CSN's Chuck Garfien Fills Out his NCAA Bracket


CSN's Chuck Garfien Fills Out his NCAA Bracket

Monday, March 15, 2010
6:43 PM

By Chuck Garfien

One of the most maddening parts of March Madness (for me anyway) is filling out my tournament bracket.


For one, Ive always been a sucker for picking upsets.

Sometimes this strategy works perfectly. Like in 1996, when I correctly picked No. 13 Princeton to beat No. 4 UCLA in the first round. The Tigers won 43-41. My co-workers were stunned. They hailed me as a basketball genius!

That was until the next round when I erroneously predicted that No. 9 Virginia Tech would knock off No. 1 Kentucky. Not only did the Wildcats win that game 84-60, they went on to win the whole darn tournament, sending my bracket to the closest shredder. Who won the pool? Why that would be our non-sports fan weather forecaster who picked Kentucky to win it all because she heard that Ashley Judd went to school there.


Well, this year I have tried a groundbreaking new strategy. Actually, I have two of them.

The first is the Peoples Bracket. I have carelessly gathered the opinions of a wide assortment of people ... CSN Bracketologist David Kaplan, Notre Dame head coach Mike Brey, random Chicagoans I ran into on the street in five minutes. I also received the professional advice of Nancy Garfien, my mother.

What this produced was a Final Four consisting of Kansas, New Mexico, Xavier, and Villanova, with 'Nova winning it all. Do I like these picks? No, not at all. Do I have a chance of winning? Yes! At least until the tournament begins when I will probably be asking myself, Why did I listen to that guy from Vancouver who knows nothing about college basketball and go with Xavier? He couldnt even pronounce it!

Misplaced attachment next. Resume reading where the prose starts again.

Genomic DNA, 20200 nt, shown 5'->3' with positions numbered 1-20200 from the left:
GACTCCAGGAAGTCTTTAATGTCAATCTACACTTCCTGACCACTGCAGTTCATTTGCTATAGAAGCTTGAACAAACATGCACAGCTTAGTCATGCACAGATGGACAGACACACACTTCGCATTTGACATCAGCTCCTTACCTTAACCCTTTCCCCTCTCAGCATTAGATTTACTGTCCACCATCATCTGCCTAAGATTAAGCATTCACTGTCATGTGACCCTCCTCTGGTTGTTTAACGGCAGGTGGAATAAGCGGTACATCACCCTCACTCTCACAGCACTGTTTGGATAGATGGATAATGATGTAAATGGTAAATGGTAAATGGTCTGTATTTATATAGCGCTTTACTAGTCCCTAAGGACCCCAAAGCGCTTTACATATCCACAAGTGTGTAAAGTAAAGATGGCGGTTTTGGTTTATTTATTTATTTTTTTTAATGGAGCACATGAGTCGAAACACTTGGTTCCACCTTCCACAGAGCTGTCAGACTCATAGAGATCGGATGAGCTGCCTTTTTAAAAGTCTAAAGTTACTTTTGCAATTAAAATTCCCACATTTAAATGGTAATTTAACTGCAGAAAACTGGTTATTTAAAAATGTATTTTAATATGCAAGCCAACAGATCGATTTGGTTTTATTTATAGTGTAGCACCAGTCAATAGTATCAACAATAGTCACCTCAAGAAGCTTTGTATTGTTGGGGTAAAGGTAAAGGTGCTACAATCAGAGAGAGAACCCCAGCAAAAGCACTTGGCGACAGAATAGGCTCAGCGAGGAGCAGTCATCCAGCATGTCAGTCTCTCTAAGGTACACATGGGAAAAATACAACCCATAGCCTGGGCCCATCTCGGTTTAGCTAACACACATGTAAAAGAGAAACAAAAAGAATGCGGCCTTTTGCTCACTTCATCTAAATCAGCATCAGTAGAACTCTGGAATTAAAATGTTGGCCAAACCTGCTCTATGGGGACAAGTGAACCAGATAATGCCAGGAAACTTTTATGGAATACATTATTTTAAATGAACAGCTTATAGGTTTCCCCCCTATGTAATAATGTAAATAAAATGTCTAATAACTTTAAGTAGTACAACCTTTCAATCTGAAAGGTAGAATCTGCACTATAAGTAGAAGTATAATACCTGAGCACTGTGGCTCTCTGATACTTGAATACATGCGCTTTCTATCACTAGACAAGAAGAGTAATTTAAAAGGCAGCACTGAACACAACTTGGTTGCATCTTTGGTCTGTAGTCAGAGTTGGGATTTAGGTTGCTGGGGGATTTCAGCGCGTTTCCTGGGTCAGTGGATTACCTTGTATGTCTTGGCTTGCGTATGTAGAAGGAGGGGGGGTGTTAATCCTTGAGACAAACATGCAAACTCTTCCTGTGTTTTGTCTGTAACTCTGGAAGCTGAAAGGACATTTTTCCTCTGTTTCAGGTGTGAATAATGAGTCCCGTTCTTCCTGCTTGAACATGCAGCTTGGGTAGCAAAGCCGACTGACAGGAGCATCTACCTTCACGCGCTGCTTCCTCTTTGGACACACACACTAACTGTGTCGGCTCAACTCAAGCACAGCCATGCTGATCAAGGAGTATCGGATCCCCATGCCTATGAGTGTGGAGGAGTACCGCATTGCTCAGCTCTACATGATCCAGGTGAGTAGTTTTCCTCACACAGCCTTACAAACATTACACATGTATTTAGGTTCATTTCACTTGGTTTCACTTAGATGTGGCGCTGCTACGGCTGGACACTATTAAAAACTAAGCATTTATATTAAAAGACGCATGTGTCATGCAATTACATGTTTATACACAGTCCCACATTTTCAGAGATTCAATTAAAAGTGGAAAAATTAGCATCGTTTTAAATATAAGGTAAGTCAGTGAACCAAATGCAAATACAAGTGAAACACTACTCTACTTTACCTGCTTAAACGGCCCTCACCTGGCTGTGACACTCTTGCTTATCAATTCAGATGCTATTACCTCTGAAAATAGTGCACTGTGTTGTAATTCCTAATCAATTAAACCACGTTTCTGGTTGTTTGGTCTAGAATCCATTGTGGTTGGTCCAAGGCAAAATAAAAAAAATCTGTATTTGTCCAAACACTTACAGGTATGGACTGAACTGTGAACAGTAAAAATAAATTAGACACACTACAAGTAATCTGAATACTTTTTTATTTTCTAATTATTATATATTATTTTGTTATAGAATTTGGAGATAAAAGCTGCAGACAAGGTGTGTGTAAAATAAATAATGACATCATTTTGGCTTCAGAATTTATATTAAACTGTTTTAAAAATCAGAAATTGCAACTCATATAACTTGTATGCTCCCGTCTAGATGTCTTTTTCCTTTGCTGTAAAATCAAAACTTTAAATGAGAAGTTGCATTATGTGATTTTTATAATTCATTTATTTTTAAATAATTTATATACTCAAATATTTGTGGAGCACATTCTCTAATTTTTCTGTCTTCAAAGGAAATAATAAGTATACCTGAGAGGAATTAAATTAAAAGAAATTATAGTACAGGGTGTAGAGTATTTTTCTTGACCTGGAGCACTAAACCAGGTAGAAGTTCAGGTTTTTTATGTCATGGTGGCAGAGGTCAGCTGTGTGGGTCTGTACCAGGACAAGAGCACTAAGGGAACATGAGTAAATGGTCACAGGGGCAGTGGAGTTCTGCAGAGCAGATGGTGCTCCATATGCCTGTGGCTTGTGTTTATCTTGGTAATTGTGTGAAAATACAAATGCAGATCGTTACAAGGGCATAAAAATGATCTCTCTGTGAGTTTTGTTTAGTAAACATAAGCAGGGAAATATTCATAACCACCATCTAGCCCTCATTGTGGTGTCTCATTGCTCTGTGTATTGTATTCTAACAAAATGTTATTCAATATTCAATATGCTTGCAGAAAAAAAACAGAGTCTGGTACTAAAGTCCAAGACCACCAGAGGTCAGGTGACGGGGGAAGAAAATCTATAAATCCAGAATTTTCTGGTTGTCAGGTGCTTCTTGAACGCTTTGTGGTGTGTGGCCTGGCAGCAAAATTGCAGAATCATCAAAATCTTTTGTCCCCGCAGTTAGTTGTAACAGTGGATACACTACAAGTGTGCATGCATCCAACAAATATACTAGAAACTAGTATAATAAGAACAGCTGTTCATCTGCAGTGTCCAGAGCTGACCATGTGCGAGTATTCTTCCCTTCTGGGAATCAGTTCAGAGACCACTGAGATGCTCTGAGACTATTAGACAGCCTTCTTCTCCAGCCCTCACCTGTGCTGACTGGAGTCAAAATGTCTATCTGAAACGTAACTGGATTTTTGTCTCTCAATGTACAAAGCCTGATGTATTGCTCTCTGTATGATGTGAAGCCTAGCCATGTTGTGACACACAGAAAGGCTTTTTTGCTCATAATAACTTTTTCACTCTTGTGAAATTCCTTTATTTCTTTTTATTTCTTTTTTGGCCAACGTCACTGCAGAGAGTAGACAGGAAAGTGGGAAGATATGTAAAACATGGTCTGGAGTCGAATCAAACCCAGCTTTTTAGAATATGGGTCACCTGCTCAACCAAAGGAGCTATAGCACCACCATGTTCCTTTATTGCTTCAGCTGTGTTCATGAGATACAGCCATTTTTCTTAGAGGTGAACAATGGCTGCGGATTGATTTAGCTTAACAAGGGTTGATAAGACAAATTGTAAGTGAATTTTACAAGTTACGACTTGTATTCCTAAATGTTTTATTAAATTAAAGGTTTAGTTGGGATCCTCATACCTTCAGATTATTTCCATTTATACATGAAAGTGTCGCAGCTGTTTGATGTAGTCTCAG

My second idea was a revolutionary approach that takes no time at all. Fill out a bracket as fast as possible. Dont do any research. Dont get any help. And by all means ... don't think ... ABOUT ANYTHING. It will only mess you up.

With a pen in hand, I flew through my bracket in about 45 seconds. When it was over, I found that I had a trembling hand, a developing blister, and three Big East teams in the Final Four with Kansas winning it all.

Much better.

Click here to see the two brackets. Well see which wins out in the end. Go Musketeers (that would be Xavier)!

Trey Burton, Adrian Amos earn Bears’ top grades from Pro Football Focus for Week 7


Trey Burton, Adrian Amos earn Bears’ top grades from Pro Football Focus for Week 7